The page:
IN A SHOWDOWN OVER HOW TO DEAL WITH IRAN, IT APPEARS THAT THE PRESIDENT HAS BOWED TO CONGRESS.

BY HAMED ALEAZIZ, DECEMBER 16, 2011

Robin Mills, an energy expert and columnist at The National, says, “If the sanctions were successful in substantially reducing Iranian oil exports, then world oil prices would rise significantly—but panic might take prices [even] higher.” The Wall Street Journal has reported that disrupting Iran’s oil exports could increase gas in the US by as “much as $1 more a gallon, even though the U.S. doesn’t import any Iranian oil.” And higher gas prices could damage the nation’s already gloomy economic outlook.

The sanctions could also prove disastrous for the Iranian people, says Marashi, who suggests they could eventually devastate the Iranian population similar to the way in which Iraqi people suffered under harsh measures against Saddam Hussein.

BLOOMBERG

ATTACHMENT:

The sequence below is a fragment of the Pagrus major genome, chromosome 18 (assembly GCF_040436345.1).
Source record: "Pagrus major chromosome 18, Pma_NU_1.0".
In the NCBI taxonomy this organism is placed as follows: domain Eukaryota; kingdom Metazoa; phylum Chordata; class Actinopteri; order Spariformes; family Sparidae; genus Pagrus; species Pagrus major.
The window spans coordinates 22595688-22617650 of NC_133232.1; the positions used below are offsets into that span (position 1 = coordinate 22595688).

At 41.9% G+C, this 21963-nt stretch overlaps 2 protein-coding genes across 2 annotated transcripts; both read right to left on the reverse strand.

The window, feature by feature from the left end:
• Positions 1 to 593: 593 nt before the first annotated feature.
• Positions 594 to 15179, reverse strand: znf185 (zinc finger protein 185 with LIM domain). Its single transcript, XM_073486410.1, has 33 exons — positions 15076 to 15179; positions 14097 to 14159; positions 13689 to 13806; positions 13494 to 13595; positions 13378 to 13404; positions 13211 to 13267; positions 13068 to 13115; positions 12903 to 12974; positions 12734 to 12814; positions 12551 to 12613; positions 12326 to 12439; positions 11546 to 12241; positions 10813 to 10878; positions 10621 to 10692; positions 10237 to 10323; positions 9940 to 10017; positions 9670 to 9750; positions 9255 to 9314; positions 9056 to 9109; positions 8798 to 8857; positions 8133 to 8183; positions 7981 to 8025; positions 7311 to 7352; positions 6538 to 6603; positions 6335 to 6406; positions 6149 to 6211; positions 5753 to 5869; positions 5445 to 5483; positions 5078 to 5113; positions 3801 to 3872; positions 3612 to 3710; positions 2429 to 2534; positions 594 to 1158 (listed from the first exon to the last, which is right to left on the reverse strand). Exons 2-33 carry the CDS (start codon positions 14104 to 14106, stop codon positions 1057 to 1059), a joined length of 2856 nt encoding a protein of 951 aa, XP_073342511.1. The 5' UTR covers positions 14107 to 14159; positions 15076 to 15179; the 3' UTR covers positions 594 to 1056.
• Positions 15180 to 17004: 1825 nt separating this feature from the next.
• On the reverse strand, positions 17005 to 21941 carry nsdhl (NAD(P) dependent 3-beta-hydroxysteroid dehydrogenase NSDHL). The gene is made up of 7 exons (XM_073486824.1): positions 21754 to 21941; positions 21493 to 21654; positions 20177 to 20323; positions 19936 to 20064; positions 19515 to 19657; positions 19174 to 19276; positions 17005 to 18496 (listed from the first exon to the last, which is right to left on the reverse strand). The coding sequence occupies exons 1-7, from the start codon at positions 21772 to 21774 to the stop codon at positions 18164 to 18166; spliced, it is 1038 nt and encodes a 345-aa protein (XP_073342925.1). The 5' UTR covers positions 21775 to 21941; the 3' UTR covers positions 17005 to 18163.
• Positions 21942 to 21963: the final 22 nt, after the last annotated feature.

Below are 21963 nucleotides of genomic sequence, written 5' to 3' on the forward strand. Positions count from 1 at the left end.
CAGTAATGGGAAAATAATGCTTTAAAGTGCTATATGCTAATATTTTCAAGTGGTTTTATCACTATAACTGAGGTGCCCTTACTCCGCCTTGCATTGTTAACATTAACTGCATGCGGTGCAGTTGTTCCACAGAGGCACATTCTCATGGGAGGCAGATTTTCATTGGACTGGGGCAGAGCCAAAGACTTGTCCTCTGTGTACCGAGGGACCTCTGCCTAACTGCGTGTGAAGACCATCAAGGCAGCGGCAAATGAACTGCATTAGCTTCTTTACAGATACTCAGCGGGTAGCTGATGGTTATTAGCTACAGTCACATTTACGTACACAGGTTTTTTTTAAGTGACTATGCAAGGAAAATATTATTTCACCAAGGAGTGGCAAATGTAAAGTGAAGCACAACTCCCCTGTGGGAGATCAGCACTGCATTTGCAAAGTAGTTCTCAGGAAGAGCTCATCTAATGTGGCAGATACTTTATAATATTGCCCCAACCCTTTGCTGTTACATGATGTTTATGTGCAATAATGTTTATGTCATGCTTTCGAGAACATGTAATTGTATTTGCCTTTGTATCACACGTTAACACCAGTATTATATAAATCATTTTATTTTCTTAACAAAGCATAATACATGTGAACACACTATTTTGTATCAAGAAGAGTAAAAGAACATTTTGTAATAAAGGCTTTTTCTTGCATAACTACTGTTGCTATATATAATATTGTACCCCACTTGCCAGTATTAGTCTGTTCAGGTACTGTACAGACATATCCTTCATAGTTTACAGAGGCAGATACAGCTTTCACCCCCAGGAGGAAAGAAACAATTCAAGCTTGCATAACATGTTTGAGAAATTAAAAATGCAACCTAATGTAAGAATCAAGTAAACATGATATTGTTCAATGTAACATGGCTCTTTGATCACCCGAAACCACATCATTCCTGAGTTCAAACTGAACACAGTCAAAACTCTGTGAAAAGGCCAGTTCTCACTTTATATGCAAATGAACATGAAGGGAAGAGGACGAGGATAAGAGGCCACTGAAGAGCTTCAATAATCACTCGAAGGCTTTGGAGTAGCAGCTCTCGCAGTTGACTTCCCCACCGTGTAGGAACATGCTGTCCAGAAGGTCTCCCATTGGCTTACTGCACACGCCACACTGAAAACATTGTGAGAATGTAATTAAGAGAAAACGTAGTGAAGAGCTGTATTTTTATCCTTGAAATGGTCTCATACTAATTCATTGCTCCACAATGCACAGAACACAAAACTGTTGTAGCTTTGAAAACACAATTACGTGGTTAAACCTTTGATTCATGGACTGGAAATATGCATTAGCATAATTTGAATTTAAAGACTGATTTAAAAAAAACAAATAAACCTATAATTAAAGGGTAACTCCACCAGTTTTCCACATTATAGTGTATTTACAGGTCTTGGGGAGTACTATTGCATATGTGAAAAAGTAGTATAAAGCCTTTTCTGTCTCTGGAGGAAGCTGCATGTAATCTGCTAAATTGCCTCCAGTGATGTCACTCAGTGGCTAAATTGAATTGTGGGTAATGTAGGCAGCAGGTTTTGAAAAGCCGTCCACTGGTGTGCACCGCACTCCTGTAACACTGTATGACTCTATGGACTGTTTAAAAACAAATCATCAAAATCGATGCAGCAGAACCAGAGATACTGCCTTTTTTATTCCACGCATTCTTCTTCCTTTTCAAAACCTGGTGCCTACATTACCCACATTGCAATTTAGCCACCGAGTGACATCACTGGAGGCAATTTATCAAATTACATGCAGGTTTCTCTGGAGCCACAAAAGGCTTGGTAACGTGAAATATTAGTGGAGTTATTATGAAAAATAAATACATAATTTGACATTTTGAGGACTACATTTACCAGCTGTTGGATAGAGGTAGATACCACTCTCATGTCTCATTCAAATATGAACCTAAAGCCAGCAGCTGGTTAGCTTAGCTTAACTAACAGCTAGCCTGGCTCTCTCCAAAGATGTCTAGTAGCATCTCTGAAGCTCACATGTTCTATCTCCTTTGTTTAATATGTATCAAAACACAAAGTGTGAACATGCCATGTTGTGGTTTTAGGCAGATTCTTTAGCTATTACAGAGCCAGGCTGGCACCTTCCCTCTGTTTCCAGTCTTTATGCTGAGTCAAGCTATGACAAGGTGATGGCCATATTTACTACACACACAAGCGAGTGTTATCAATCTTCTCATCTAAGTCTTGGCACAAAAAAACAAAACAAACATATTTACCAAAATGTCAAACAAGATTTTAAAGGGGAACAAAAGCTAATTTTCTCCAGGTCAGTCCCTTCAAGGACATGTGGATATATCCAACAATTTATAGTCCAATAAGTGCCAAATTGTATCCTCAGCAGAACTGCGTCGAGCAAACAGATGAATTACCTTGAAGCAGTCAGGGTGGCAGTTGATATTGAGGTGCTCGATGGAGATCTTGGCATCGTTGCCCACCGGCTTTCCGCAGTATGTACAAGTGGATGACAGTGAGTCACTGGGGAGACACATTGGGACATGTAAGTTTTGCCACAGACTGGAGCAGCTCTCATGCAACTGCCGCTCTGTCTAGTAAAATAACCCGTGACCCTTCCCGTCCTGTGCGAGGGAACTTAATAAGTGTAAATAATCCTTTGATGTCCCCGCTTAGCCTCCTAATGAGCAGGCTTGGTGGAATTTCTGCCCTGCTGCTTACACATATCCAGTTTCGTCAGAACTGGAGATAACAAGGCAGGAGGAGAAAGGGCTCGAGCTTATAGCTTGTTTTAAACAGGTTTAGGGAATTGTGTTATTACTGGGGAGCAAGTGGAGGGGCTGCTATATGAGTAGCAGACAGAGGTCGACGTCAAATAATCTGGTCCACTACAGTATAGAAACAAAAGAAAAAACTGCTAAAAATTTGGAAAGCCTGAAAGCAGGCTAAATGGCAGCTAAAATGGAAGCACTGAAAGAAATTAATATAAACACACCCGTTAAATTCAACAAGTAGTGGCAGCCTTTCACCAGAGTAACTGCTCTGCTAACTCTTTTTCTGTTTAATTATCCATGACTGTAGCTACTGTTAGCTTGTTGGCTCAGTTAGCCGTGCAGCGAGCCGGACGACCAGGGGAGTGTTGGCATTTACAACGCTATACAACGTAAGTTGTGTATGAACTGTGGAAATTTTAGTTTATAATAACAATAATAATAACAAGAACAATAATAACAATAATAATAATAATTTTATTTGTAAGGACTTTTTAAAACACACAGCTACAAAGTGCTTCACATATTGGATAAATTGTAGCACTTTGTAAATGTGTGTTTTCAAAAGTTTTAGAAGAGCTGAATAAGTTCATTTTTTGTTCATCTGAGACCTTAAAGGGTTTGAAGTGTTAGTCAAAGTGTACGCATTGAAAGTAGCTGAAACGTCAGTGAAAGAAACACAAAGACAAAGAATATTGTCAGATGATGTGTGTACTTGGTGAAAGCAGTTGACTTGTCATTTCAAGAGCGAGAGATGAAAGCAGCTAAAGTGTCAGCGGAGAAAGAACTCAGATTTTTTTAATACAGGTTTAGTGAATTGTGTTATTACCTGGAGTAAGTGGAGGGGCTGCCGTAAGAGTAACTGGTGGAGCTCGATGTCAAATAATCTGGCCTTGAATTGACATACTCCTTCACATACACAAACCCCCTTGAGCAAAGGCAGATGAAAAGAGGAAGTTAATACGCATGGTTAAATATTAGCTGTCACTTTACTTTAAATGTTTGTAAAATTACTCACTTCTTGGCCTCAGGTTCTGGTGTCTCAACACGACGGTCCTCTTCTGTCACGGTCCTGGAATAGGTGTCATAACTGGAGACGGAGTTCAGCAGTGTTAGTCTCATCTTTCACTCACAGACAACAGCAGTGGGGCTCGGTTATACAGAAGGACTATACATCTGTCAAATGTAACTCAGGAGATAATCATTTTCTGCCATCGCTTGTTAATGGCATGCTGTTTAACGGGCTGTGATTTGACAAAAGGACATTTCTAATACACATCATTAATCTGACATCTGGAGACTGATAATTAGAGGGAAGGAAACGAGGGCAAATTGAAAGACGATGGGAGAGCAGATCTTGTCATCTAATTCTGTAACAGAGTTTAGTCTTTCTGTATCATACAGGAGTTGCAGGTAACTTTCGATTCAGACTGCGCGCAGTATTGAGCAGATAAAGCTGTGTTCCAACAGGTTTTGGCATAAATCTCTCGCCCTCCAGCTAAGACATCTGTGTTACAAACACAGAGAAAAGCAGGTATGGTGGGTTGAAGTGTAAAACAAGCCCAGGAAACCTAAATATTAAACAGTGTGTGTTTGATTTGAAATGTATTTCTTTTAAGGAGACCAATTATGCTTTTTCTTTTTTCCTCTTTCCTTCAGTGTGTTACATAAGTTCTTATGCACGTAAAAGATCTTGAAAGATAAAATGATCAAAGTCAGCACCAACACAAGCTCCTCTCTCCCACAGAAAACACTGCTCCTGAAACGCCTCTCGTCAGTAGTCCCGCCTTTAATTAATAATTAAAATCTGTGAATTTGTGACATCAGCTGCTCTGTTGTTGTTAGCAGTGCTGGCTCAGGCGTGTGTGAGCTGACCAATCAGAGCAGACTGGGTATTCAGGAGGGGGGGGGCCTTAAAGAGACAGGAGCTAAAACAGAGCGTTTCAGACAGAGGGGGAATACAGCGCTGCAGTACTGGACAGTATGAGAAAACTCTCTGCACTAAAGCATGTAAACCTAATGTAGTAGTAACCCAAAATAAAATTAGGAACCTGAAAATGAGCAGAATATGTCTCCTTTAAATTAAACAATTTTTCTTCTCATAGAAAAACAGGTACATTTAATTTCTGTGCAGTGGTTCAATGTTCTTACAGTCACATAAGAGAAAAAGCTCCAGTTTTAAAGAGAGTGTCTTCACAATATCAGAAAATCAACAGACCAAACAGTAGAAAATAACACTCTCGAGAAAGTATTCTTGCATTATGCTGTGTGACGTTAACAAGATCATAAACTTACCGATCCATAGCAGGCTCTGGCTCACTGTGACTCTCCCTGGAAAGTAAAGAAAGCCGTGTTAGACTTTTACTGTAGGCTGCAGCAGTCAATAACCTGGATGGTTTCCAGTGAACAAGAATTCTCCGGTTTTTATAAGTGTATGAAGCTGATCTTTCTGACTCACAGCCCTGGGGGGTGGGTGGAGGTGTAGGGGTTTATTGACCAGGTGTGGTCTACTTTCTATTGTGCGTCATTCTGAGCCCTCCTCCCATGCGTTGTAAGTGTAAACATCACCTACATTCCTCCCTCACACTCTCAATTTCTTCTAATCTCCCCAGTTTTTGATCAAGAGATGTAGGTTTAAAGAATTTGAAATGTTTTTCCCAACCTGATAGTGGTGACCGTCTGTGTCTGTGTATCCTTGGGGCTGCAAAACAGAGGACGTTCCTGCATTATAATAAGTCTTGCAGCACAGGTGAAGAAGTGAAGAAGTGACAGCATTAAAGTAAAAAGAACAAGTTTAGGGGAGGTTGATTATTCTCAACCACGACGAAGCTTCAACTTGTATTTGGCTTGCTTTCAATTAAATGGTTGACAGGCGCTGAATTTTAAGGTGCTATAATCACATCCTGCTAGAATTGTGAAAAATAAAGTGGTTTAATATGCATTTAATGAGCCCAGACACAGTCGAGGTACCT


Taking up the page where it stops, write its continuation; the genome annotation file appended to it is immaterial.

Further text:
CLOSING THE STRAIGHT OF HORMUZ MIGHT BE A SELF INFLICTED WOUND FOR IRAN

BY PETER S. GREEN AND MARK SHENK, DECEMBER 28, 2011

Although it would be relatively easy for Iran to make good on threats to close the strategic waterway that links the Persian Gulf and the Arabian Sea, doing so might hurt Iran more than any other country.

Impact on Iran

Were Iran to make such a move, it might be hurt more than its adversaries.

Iran’s economy is shaky, as is popular support for its clerical rulers, Nader said. The country is facing new Western efforts to halt its suspected nuclear weapons program, including U.S. sanctions that are awaiting President Barack Obama’s signature and a possible European Union ban on imports of Iranian oil.

Iran’s Best Customer